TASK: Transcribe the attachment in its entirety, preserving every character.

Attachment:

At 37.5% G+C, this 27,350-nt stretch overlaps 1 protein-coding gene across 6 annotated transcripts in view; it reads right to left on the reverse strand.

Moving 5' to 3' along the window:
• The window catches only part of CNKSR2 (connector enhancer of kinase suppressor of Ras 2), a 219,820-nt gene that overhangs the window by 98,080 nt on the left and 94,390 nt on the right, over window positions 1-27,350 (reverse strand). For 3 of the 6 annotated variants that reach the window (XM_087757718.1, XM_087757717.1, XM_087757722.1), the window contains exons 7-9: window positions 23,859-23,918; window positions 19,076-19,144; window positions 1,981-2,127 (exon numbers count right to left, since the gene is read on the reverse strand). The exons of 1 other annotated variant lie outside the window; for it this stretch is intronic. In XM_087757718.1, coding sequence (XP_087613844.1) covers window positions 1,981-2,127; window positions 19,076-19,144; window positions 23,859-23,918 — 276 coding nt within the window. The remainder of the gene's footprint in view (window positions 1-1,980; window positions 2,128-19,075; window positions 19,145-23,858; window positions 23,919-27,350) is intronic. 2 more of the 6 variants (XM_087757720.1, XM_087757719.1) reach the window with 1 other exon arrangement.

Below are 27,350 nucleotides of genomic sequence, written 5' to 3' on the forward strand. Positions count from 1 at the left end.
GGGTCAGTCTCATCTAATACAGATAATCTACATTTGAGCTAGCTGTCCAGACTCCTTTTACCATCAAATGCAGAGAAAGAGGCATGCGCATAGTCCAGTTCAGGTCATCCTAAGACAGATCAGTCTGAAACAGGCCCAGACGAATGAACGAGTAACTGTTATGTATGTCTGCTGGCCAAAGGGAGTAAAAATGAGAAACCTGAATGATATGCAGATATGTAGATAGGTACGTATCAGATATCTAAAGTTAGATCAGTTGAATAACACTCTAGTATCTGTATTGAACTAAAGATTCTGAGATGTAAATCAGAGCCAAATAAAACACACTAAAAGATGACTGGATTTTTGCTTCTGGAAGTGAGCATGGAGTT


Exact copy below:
At 37.5% G+C, this 27,350-nt stretch overlaps 1 protein-coding gene across 6 annotated transcripts in view; it reads right to left on the reverse strand.

Moving 5' to 3' along the window:
• The window catches only part of CNKSR2 (connector enhancer of kinase suppressor of Ras 2), a 219,820-nt gene that overhangs the window by 98,080 nt on the left and 94,390 nt on the right, over window positions 1-27,350 (reverse strand). For 3 of the 6 annotated variants that reach the window (XM_087757718.1, XM_087757717.1, XM_087757722.1), the window contains exons 7-9: window positions 23,859-23,918; window positions 19,076-19,144; window positions 1,981-2,127 (exon numbers count right to left, since the gene is read on the reverse strand). The exons of 1 other annotated variant lie outside the window; for it this stretch is intronic. In XM_087757718.1, coding sequence (XP_087613844.1) covers window positions 1,981-2,127; window positions 19,076-19,144; window positions 23,859-23,918 — 276 coding nt within the window. The remainder of the gene's footprint in view (window positions 1-1,980; window positions 2,128-19,075; window positions 19,145-23,858; window positions 23,919-27,350) is intronic. 2 more of the 6 variants (XM_087757720.1, XM_087757719.1) reach the window with 1 other exon arrangement.

Below are 27,350 nucleotides of genomic sequence, written 5' to 3' on the forward strand. Positions count from 1 at the left end.
GGGTCAGTCTCATCTAATACAGATAATCTACATTTGAGCTAGCTGTCCAGACTCCTTTTACCATCAAATGCAGAGAAAGAGGCATGCGCATAGTCCAGTTCAGGTCATCCTAAGACAGATCAGTCTGAAACAGGCCCAGACGAATGAACGAGTAACTGTTATGTATGTCTGCTGGCCAAAGGGAGTAAAAATGAGAAACCTGAATGATATGCAGATATGTAGATAGGTACGTATCAGATATCTAAAGTTAGATCAGTTGAATAACACTCTAGTATCTGTATTGAACTAAAGATTCTGAGATGTAAATCAGAGCCAAATAAAACACACTAAAAGATGACTGGATTTTTGCTTCTGGAAGTGAGCATGGAGTT